House negotiators are working to bring a bill on the floor to restrict stock trading by lawmakers by the end of the month, with the confidence that Democratic Speaker Nancy Pelosi will let it happen.
Mrs. Pelosi said she believes a vote could come this month on a compromise plan to bar lawmakers and their immediate families from trading individual stocks while in office.
“We believe we have a product that we can bring to the floor this month,” Mrs. Pelosi told reporters this week.
Mrs. Pelosi has been at the center of the controversy surrounding stock trading among lawmakers, given her husband’s frequent participation in buying and selling stocks and stock options. Critics say unchecked stock trading could lead to conflicts of interest for lawmakers, who often have inside information that can directly affect markets, industries and individual companies.
Earlier this year, the California Democrat said she would support a ban on lawmakers trading stocks, an about-face after dismissing the proposal last year in favor of respecting a “free-market economy.”
Mrs. Pelosi, along with her husband Paul Pelosi, have made the vast majority of their wealth from stock trading, according to a report by Insider.
Most recently, Mr. Pelosi was in the news for selling up to $5 million worth of shares of a major chipmaker just days before the House passed a bill to shore up domestic chip manufacturing.
The issue has become a point of rare bipartisan efforts in Congress with several proposals to restrict stock trading being put forward in the House and Senate.
In the House, Reps. Abigail Spanberger, Virginia Democrat, and Chip Roy, Texas Republican, revived a bill they introduced nearly three years ago to require members of Congress to put their investment assets into a qualified blind trust while serving in office.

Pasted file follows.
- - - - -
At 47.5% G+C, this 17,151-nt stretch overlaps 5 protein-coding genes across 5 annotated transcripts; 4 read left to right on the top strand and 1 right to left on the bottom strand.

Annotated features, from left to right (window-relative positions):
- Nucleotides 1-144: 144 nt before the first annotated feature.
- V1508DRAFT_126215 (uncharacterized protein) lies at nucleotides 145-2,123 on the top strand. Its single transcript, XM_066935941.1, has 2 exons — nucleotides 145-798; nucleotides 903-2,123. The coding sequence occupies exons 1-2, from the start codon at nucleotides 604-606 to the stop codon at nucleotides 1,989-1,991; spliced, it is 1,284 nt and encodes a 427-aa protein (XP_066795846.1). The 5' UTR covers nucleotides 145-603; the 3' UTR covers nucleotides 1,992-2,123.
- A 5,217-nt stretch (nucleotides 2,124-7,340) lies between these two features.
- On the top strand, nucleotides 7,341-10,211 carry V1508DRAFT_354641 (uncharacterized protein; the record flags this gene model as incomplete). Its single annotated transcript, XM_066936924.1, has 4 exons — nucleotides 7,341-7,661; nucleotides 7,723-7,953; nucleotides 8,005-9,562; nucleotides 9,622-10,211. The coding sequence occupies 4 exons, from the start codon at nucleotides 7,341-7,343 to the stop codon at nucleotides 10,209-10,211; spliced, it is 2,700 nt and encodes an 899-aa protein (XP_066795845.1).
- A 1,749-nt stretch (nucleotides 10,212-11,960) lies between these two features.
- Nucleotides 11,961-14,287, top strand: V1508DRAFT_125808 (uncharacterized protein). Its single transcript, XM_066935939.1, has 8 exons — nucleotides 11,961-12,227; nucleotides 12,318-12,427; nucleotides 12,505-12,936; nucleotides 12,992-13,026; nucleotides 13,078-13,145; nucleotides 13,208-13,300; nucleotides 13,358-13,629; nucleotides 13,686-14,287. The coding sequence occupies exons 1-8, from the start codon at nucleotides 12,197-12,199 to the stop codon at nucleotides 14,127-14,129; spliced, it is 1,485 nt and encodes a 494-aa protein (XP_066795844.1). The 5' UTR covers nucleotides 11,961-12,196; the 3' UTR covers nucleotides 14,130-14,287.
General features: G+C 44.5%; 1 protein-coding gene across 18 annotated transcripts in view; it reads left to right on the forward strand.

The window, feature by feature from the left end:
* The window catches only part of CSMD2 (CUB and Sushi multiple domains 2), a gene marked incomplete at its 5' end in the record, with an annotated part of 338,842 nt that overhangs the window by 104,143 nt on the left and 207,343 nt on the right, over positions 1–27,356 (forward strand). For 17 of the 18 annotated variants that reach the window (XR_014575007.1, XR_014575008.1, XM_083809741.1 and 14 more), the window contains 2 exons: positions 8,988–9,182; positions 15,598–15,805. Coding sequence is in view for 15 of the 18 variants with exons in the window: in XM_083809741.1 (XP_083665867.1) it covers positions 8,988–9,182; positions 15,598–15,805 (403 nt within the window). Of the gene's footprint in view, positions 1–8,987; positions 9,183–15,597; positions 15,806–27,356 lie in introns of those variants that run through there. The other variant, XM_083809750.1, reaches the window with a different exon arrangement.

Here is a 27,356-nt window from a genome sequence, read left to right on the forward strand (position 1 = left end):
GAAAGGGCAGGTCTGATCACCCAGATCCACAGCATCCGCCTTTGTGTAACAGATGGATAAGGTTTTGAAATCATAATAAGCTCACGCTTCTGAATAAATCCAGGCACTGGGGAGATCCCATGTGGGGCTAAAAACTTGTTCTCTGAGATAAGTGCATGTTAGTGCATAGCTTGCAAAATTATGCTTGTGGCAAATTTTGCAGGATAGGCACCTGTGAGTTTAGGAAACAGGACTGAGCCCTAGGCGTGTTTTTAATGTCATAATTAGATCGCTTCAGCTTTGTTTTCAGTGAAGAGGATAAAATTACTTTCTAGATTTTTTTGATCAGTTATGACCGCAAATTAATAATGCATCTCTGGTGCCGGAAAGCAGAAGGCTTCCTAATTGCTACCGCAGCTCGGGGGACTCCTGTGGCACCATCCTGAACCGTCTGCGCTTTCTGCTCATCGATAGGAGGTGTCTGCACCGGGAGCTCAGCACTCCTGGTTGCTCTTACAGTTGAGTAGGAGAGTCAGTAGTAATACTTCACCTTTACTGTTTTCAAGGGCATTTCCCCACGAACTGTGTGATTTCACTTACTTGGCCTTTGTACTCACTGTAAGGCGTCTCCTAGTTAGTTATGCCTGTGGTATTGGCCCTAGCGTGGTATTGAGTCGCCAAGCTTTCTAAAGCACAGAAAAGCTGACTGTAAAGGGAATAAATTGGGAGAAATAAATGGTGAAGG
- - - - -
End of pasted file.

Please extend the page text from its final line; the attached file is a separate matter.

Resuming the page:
The bill, dubbed the TRUST in Congress Act, currently has 67 co-sponsors across the political spectrum. A similar proposal put forward by two Democratic senators would mirror that proposal.
Earlier this month, Ms. Spanberger and Mr. Roy sent a letter to Mrs. Pelosi and GOP Minority Leader Kevin McCarthy calling for a Sept. 30 deadline to bring a bill to the floor to ban congressional stock trading.
Several other members, including Reps. Brian Fitzpatrick, Pennsylvania Republican, Pramila Jayapal, Washington Democrat, and Alexandria Ocasio-Cortez, New York Democrat, signed on to the letter.
But the lawmakers are struggling to get House leadership to back their three-year effort, with Mrs. Pelosi bringing in House Administration Committee Chairwoman and fellow California Democrat Zoe Lofgren to work on negotiations for a compromise bill.
The negotiations have largely been behind closed doors without input from members leading on the issue, they argue.
“[Mrs. Pelosi] is looking for political cover for herself and to see if she can set up a political win for her and Democrats,” Mr. Roy said. “Let’s just on a bipartisan basis try and solve this. How do we get this institution working again? One way to do that is to restore public trust to ensure the public that we’re not day-trading for profit.”
Mrs. Spanberger said she’s concerned a newly constructed version of their bipartisan bill would not only reduce support across party lines, but weaken its ability to pass.
The Speaker “seems unwilling to bring our bill forward and we don’t know what bill she wants to bring forward, and it’s entirely possible that she could create a bill that would lose vast amounts of support,” Mrs. Spanberger said. “I hope that’s not what she intends to do, but that’s possible.”
Rep. David Schweikert, an Arizona Republican who co-sponsored the bipartisan legislation, is among the members who could back out if the compromise bill differs from the piece original measure he supported.
“I’m fine with it if it’s drafted and written up and it makes sense,” he said. “But we went through this theater several years ago. In some ways you feel like you’re just making this an election issue because Nancy Pelosi‘s husband got in the newspaper.”
A New York Times report published this month reported 97 lawmakers or family members bought or sold financial assets in the past three years that could be considered a conflict of interest.
Ms. Lofgren was listed as among the lawmakers whose spouses made transactions considered a potential conflict.
The Stock Act, passed in 2012, prohibits members of Congress and staff from using private information derived from official positions for personal gain or other purposes.